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Country Risk Premium

Country Risk Premium


The only risk that is relevant for the purpose of estimating a cost of equity is market risk or risk that cannot be diversified away. The key question then becomes whether the risk in an emerging market is diversifiable or nondiversifiable risk. If, in fact, the additional risk of investing in another country can be diversified away, then there should be no additional risk premium charged. If it cannot, then it makes sense to think about estimating a country risk premium.

Country Risk Premium


Even if the marginal investor is globally diversified, all or much of country risk should be country specific. In other words, there should be low correlation across markets. Only then will the risk be diversifiable in a globally diversified portfolio. If, on the other hand, the returns across countries have significant positive correlation, country risk has a market risk component and is not diversifiable and can command a premium.

Measuring Country Risk Premium


Default Risk Spreads
Country Rating Market spread measures the spread difference between dollar-denominated bonds issued by the country and the U.S. treasury bond rate.

Cost of equity = Riskfree rate + Beta *(U.S. Risk premium) + Default Spread Risk of double counting

Measuring Country Risk Premium


Relative Standard Deviation Relative Standard Deviation Country X = Standard Deviation Country X /Standard Deviation US Equity risk premiumCountry X = Risk PremumUS *Relative Standard Deviation
Country X

Measuring Country Risk Premium


Relative Standard Deviation
Assume market premium for US stocks = 5.51% annual standard deviation of U.S. stocks is 20%. annual standard deviation of Indonesian stocks is 35%,

Measuring Country Risk Premium


Default Spread + Relative Standard Deviation

Measuring Country Risk Premium


Default Spread + Relative Standard Deviation
Brazil was rated B2 by Moody's, default spread of 4.83%. The annualized standard deviation in the Brazilian equity index over the previous year was 30.64%, annualized standard deviation in the Brazilian dollar denominated bond was 15.28%.

Which Approach to use?


Begin with the premium that emerges from the melded approach and to adjust this premium down towards either the country bond default spread or the country premium estimated from equity standard deviations. The differences between standard deviations in equity and bond prices narrow over longer periods and the resulting relative volatility will generally be smaller Equity risk premium will converge to the country bond spread as we look at longer term expected returns.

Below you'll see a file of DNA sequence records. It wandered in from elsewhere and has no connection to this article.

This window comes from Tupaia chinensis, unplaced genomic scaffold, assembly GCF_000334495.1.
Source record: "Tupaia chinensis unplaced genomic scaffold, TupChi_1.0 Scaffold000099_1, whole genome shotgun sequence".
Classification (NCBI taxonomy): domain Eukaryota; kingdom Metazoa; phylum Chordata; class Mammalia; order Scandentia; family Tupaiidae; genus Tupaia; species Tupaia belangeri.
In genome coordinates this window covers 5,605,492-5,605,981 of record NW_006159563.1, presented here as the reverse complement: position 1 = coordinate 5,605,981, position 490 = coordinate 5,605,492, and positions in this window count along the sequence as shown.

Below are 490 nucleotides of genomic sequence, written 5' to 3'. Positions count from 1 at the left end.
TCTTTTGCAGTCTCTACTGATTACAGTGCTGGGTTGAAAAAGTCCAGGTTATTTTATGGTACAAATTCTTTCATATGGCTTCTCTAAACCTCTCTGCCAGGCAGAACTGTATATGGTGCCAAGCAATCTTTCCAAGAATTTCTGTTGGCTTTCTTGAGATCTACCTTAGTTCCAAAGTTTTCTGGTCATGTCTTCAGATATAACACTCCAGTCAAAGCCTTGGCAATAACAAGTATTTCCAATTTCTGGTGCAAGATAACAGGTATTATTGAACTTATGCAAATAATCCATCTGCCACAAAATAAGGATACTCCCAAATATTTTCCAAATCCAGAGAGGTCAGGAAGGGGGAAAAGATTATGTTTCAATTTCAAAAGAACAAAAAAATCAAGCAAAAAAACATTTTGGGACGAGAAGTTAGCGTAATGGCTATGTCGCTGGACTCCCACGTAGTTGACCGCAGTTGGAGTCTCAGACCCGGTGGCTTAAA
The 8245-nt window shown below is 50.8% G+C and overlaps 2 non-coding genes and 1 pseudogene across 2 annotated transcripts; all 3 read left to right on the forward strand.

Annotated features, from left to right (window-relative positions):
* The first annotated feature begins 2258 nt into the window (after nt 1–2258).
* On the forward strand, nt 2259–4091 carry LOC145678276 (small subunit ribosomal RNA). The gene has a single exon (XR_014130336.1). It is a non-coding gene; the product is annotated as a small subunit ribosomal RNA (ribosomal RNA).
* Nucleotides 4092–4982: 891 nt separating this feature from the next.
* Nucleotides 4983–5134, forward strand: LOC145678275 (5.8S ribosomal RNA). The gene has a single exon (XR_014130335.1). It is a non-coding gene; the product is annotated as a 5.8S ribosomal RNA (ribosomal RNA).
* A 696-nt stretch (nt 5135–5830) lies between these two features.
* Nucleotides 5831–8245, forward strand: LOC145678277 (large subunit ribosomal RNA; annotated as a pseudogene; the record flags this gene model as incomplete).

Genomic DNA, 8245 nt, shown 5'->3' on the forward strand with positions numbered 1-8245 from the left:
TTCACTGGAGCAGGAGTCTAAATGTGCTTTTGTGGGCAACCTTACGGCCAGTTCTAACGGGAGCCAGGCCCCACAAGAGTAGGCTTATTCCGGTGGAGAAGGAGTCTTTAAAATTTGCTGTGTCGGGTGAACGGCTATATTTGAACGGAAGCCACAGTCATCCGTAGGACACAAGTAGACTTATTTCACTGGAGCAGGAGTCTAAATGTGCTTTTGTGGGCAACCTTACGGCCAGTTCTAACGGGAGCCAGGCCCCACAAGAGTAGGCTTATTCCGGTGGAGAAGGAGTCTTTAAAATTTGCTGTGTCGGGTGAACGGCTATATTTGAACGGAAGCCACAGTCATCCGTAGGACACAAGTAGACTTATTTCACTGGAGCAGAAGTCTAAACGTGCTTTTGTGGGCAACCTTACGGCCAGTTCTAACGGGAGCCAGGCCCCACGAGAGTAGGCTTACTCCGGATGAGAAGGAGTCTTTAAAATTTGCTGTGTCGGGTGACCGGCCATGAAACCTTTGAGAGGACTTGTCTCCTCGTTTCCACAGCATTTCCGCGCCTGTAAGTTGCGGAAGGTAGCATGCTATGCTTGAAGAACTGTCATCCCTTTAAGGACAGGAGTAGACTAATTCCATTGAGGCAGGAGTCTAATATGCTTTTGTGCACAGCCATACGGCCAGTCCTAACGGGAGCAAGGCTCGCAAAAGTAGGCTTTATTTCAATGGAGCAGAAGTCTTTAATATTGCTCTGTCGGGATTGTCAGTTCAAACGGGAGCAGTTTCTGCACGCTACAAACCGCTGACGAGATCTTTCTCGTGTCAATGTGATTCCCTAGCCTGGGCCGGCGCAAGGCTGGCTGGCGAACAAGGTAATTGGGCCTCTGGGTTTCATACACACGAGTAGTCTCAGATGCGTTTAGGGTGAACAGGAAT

Estimating Asset Exposure to Country Risk Premiums


Assume that all companies in a country are equally exposed to country risk.
Expected Cost of Equity = 5.00% + 0.72 (5.51%) + 9.69% = 18.66% This is dollar cost of equity If inflation rate in Brazil is 10% and in US 3%

Estimating Asset Exposure to Country Risk Premiums


Assume that a company's exposure to country risk is proportional to its exposure to all other market risk, which is measured by the beta.
Expected Cost of Equity = 5.00% + 0.72 (5.51% + 9.69%) = 15.94%

Estimating Asset Exposure to Country Risk Premiums


Allow for each company to have an exposure to country risk that is different from its exposure to all other market risk.
Expected Return = Rf + Beta (Mature Equity Risk Premium) + (County Risk Premium)

BOA Approach
Expected Return = (RfUS + Premium for Credit Quality) + Adjusted Beta (Market Risk Premium)

Premium for Credit Quality = Default Risk Spread Adj Beta = India US Mkt * (India Mkt Index /US Market Index) Issues: Collaterals (Security) for Borrowing in US. Some percentage to be Invested in US. Brady Bonds Netted for Security India US Mkt is very small. Thumb rule is to work with a
figure of 0.6